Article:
These Companies Are Offering Free Tuition and Other Perks to Lure Reluctant Workers

Walmart employee

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Help (Really, Really) Wanted

If you’ve noticed a lot of “now hiring” signs while you’ve been out and about, there’s good reason: The country is experiencing an unprecedented worker shortage. That’s forcing companies to get creative with both hiring and employee retention, leading to a steady stream of bonuses and perks that would have been unheard of just a few years ago, including a recently announced Amazon incentive that could apply to nearly a million U.S. workers. Here’s how some of the biggest names in business are luring (and keeping) employees. 

Related: Companies With Unusual Employee Perks Fulfillment Center. Amazon is the Largest Internet-Based Retailer in the United States V


Unsurprisingly, Amazon can never hire enough workers to support its e-commerce empire. In May, it began resorting to $1,000 signing bonuses for many warehouse and transportation positions and, more recently, it's said it will pay 100% of college tuition — including fees and textbooks — for its 750,000 U.S. hourly employees starting in January 2022. As if that's not enough, it’s also trying to lure corporate workers back to the office by helping pay for commuters’ bikes, e-bikes, bike rentals, and even bike maintenance.

Related: These Employers Are Hiring Ahead of the Holidays

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This fall, Target will offer employees a perk that might propel them to a new job (though not necessarily) — a deal to cover tuition, fees, and even textbooks for full- and part-time workers at more than 40 institutions. Target employees will qualify for the fund on their first day, and those who choose a program that Target sees as useful to its business, like computer science, information technology, or business management (a total of 250 programs) will have the full cost covered. For those seeking a different specialty or a master's degree, Target will pay up to $5,250 (undergrad) and up to $10,000 each year for higher degrees.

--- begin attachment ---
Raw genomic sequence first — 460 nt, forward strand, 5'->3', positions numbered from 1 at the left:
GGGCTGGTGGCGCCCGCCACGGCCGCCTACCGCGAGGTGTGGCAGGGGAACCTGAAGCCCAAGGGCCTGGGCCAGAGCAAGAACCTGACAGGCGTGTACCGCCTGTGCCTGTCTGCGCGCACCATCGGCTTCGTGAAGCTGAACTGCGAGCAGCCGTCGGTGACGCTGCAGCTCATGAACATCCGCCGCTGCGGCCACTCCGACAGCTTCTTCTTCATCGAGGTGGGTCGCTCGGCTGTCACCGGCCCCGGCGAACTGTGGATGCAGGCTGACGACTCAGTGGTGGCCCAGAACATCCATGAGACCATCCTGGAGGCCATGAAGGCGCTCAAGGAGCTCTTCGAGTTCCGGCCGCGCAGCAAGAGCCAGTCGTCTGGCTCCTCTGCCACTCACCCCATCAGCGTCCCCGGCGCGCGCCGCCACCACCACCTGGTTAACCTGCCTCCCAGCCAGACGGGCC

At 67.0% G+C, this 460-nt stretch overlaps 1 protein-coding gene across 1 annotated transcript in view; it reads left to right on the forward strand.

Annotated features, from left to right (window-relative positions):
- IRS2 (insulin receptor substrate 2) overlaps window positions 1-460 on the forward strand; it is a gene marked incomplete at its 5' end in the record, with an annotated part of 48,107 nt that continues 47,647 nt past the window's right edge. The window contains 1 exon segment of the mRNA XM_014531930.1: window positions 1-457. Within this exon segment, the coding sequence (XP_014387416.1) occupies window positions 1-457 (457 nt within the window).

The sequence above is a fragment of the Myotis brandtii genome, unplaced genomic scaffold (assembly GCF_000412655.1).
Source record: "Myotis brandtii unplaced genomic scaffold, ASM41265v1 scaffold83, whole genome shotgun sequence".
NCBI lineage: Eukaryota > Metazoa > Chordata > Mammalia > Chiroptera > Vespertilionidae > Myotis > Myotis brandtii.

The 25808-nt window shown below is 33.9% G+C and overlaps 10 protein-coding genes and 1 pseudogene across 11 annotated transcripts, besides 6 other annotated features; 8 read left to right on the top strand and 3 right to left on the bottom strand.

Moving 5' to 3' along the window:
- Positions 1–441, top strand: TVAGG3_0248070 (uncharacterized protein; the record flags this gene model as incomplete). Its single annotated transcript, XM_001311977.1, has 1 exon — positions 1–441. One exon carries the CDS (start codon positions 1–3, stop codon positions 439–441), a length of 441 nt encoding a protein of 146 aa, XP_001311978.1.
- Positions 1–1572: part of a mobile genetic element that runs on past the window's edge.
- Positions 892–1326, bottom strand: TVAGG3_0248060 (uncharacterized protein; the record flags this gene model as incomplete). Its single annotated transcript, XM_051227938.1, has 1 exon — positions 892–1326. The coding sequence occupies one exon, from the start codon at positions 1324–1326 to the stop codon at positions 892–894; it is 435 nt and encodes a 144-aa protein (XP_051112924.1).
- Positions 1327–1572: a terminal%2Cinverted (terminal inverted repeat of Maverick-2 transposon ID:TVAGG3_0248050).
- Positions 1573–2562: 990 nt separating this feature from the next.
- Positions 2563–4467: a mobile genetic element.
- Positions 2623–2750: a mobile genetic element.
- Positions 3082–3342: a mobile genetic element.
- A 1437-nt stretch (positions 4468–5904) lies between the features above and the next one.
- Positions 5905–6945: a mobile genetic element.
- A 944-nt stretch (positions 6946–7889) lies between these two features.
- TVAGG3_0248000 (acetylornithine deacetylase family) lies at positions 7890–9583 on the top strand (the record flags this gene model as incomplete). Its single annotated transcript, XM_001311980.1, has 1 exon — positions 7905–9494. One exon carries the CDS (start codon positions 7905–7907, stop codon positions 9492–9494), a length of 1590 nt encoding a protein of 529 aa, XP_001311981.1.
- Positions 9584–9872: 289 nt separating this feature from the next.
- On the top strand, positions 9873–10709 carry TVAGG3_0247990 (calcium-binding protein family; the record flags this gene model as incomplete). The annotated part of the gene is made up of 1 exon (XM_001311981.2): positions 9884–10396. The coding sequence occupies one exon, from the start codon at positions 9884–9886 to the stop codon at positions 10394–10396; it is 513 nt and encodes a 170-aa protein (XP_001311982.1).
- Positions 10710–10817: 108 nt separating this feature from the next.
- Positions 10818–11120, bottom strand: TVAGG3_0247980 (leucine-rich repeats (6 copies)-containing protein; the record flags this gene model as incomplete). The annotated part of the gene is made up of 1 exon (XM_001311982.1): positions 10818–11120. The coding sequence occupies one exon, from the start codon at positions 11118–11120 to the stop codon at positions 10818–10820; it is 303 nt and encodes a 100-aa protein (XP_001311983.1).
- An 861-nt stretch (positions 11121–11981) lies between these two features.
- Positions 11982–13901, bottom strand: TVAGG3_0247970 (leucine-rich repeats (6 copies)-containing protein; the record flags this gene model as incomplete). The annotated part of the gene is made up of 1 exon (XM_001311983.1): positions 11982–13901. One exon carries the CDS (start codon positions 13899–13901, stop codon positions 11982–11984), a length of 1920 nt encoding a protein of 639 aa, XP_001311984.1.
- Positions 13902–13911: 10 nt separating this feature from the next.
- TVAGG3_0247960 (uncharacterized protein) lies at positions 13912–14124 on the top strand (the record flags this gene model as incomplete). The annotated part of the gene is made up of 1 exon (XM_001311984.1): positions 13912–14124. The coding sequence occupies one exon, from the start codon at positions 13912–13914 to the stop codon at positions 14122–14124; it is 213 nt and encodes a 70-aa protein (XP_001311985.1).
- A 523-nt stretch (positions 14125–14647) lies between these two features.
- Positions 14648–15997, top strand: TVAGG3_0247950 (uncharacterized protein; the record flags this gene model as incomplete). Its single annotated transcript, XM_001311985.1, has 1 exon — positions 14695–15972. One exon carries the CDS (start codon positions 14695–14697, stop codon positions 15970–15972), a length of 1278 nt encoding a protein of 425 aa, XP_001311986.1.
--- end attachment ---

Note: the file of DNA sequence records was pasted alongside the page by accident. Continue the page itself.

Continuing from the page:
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This iconic chicken chain has unveiled a unique personal finance program that it hopes will help employees learn how to save and spend more wisely in the long run. Participants will learn about personal finance and earn prize points along the way. Even more compelling: The KFC Foundation will match up to $40 in savings a month for six months for each employee, giving them a chance to pad their emergency funds.

Related: Painless Ways to Grow Your Emergency Fund

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Workers at the iconic Golden Arches could soon see emergency child care and college tuition payments among their benefits. The burger giant is joining with its franchisees to co-fund the initiative, based on feedback from thousands of workers at all levels. McDonald’s has already raised pay for workers at company-owned locations, and expects to pay at least $15 an hour at those restaurants by 2024.

Related: Companies That Pay at Least $15 an Hour

Shake Shack

Shake Shack

This trendy burger chain recently announced that it would spend more than $10 million on a “team member commitment” aimed at hiring and retaining workers. The money will go toward wage increases, $500-to-$1,000 hiring bonuses, and even subscription allowances for managers to pay for cell phone and streaming bills “or other things that improve their mental, physical, or emotional well-being,” according to QSR, which covers the fast-food industry.

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Omni Hotels & Resorts

Omni Hotels & Resorts

How’s a free hotel room sound? It’s a reality for some new employees with Omni Hotels & Resorts. The chain has offered three free nights to new employees, and has even incentivized summer workers at some properties with complimentary stays for the duration of their employment — essentially giving them free housing, The New York Times reports. It has also pledged to allow staffers who stay past at least through Labor Day a spot in its management training program.

Waste Management

Waste Management

Walmart and McDonald’s aren’t the only ones making higher education front and center in their efforts to lure and keep employees. Waste Management announced its Your Tomorrow program in May, saying it offers both workers and even their dependents a chance to earn undergraduate or graduate degrees, finish high school, or opt for technology and business certificate programs at no personal cost. The program includes more than 170 options in fields like business and technology. 

Uber and Lyft


Also back in April, Uber threw a whopping $250 million at its driver shortage. The one-time stimulus was spent on a range of employee incentives, including $1,000-plus bonuses after completing a certain number of trips, according to CNBC.